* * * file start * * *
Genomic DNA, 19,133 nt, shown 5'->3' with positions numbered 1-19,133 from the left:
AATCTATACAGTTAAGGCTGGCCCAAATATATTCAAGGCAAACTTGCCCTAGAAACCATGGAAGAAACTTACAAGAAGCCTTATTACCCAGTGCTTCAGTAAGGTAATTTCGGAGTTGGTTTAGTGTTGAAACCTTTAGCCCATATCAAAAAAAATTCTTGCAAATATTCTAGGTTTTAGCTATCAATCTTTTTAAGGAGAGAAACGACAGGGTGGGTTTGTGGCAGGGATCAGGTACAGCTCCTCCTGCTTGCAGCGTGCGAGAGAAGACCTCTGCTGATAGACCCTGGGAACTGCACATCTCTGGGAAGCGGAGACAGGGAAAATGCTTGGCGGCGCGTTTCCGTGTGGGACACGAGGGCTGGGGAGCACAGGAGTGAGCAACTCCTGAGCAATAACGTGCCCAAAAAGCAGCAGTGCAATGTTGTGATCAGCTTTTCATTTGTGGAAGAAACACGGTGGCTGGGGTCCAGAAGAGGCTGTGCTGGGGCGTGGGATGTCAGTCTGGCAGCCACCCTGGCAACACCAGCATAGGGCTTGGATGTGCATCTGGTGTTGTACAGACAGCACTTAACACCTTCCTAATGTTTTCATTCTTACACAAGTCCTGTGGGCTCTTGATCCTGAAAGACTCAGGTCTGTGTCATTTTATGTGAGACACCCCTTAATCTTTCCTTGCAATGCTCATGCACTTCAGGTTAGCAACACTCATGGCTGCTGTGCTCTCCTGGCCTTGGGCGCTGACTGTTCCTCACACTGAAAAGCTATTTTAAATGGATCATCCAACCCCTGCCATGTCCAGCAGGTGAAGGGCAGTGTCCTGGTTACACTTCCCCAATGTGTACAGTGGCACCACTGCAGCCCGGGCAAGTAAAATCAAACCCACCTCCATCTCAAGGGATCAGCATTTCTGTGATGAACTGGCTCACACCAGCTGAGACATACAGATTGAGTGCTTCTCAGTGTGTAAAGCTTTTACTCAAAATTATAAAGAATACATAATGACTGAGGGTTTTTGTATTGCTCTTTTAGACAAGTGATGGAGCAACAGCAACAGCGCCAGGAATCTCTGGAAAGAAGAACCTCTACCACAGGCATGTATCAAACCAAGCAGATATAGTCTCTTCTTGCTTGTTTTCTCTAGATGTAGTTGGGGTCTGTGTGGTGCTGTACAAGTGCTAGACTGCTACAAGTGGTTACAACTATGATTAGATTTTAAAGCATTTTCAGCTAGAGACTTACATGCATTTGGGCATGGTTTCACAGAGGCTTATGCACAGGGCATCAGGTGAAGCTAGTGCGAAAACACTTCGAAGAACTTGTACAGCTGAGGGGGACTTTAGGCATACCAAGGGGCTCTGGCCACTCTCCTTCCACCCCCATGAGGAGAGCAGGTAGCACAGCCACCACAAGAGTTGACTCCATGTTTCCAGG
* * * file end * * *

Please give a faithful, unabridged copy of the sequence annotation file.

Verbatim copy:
Genomic DNA, 19,133 nt, shown 5'->3' with positions numbered 1-19,133 from the left:
AATCTATACAGTTAAGGCTGGCCCAAATATATTCAAGGCAAACTTGCCCTAGAAACCATGGAAGAAACTTACAAGAAGCCTTATTACCCAGTGCTTCAGTAAGGTAATTTCGGAGTTGGTTTAGTGTTGAAACCTTTAGCCCATATCAAAAAAAATTCTTGCAAATATTCTAGGTTTTAGCTATCAATCTTTTTAAGGAGAGAAACGACAGGGTGGGTTTGTGGCAGGGATCAGGTACAGCTCCTCCTGCTTGCAGCGTGCGAGAGAAGACCTCTGCTGATAGACCCTGGGAACTGCACATCTCTGGGAAGCGGAGACAGGGAAAATGCTTGGCGGCGCGTTTCCGTGTGGGACACGAGGGCTGGGGAGCACAGGAGTGAGCAACTCCTGAGCAATAACGTGCCCAAAAAGCAGCAGTGCAATGTTGTGATCAGCTTTTCATTTGTGGAAGAAACACGGTGGCTGGGGTCCAGAAGAGGCTGTGCTGGGGCGTGGGATGTCAGTCTGGCAGCCACCCTGGCAACACCAGCATAGGGCTTGGATGTGCATCTGGTGTTGTACAGACAGCACTTAACACCTTCCTAATGTTTTCATTCTTACACAAGTCCTGTGGGCTCTTGATCCTGAAAGACTCAGGTCTGTGTCATTTTATGTGAGACACCCCTTAATCTTTCCTTGCAATGCTCATGCACTTCAGGTTAGCAACACTCATGGCTGCTGTGCTCTCCTGGCCTTGGGCGCTGACTGTTCCTCACACTGAAAAGCTATTTTAAATGGATCATCCAACCCCTGCCATGTCCAGCAGGTGAAGGGCAGTGTCCTGGTTACACTTCCCCAATGTGTACAGTGGCACCACTGCAGCCCGGGCAAGTAAAATCAAACCCACCTCCATCTCAAGGGATCAGCATTTCTGTGATGAACTGGCTCACACCAGCTGAGACATACAGATTGAGTGCTTCTCAGTGTGTAAAGCTTTTACTCAAAATTATAAAGAATACATAATGACTGAGGGTTTTTGTATTGCTCTTTTAGACAAGTGATGGAGCAACAGCAACAGCGCCAGGAATCTCTGGAAAGAAGAACCTCTACCACAGGCATGTATCAAACCAAGCAGATATAGTCTCTTCTTGCTTGTTTTCTCTAGATGTAGTTGGGGTCTGTGTGGTGCTGTACAAGTGCTAGACTGCTACAAGTGGTTACAACTATGATTAGATTTTAAAGCATTTTCAGCTAGAGACTTACATGCATTTGGGCATGGTTTCACAGAGGCTTATGCACAGGGCATCAGGTGAAGCTAGTGCGAAAACACTTCGAAGAACTTGTACAGCTGAGGGGGACTTTAGGCATACCAAGGGGCTCTGGCCACTCTCCTTCCACCCCCATGAGGAGAGCAGGTAGCACAGCCACCACAAGAGTTGACTCCATGTTTCCAGG